• I don't trust that guy after he did me in the eye and stole that opportunity from me.

26. Do (one) the courtesy of (doing something): To be considerate enough to do a particular thing. 

  • Would you at least do me the courtesy of not interrupting me?

27. Do (one's) block: To become extremely and uncontrollably angry; to lose one's temper. Primarily heard in Australia. 

  • Her words just infuriated me so much that I did my block in the middle of the restaurant.

28. Do (one's) damnedest: To put forth the maximum amount of energy or effort toward some task or goal. 

  • Money is a little tight at the moment, but I'll do my damnedest to be there for your wedding.

28. Do (one's) dash: To do something to the fullest extent that one can. Primarily heard in Australia. 

  • Whew, I've done my dash! Can we just rest for a minute?

29. Do (one's) heart good: To please one, especially by placing them in a more positive mental or emotional state; to ease one's mind. 

  • Spending time outdoors just does my heart good.

30. Do (oneself or someone) an injustice: To do something that hinders or is detrimental to one. 

  • You're doing your kids an injustice by catering to their every whim—they need to learn to be independent.

31. Do (something) blindfolded: To do something with very little or no difficulty, due to knowing it so well; to complete or accomplish something in a relaxed, carefree, or effortless manner since one is so familiar with it. 

  • It took me a little while to get used to this job, but now I could do it blindfolded!

32. Do a job on (someone or something)

A: To have a harmful impact on someone or something.

  • Considering her pessimism toward marriage, her last break-up must have really done a job on her.

B: Of a domesticated animal (typically a pet), to defecate on something.

  • My cat used to always use her litter box, but she regularly does a job on the floor, unfortunately.

C: To severely rebuke someone.

  • Man, the boss really did a job on me for messing up that client's account.

D: To physically assault someone.

  • The mafia leader sent a couple of goons to do a job on the witness so that she wouldn't testify in court.

33. Do a number on (someone or something)

A: To hurt or harm someone or something.

  • Considering her pessimism toward marriage, her last break-up must have really done a number on her.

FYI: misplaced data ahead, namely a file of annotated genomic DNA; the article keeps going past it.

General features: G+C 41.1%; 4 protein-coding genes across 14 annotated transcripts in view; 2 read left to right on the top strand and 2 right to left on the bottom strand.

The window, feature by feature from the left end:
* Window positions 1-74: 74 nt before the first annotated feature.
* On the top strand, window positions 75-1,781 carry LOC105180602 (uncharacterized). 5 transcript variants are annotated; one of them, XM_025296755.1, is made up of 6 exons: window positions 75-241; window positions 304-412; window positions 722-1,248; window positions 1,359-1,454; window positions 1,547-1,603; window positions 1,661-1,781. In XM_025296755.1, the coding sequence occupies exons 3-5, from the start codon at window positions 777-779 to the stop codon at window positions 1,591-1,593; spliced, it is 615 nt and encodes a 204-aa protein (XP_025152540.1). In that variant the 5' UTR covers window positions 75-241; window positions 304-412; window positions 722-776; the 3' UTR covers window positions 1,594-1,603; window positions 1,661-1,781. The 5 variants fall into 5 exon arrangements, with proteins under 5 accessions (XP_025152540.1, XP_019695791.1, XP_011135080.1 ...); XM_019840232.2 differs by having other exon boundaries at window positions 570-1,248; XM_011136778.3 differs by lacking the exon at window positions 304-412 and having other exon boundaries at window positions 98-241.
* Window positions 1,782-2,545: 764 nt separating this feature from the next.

B: To urinate or defecate on something.

  • My cat used to always use her litter box, but she regularly does a number on the floor, unfortunately.

34. Do a 180

A: Literally, to begin moving in the opposite direction. (If one physically turns 180 degrees, one will then be facing the opposite direction.)

  • I was going to go to the park, but when I saw those dark clouds roll in, I did a 180 and headed back home. 

B: To make a big change in one's position, opinion, lifestyle, etc.

  • "Can you believe that Sam quit his job at the firm?" "No, he really did a 180 on being a paralegal!"

35. Do a roaring trade: To sell something very successfully. 

  • It's been so hot lately that we've done a roaring trade in selling cold drinks.

36. Do fine for (someone): To treat or suit one in a certain manner. 

  • The train does just fine for me because I can't afford a car at the moment.

37. Do an about-face: To suddenly and completely turn or change one's direction. This phrase can describe one's physical movement or a change in concept. 

  • She did an about-face and walked back up the steps once she saw that the subway wasn't running.

38. Do a bit

A: To do only a small amount of something.

  • I was only able to do a bit of cleaning before your mother called—that's why the dirty dishes are still on the table.

B: To tell a joke or perform a short comic routine, especially when done in a satirically serious or sincere manner. 

  • The comic has such a dry sense of humor that it can sometimes be hard to tell when he's doing a bit or actually being serious.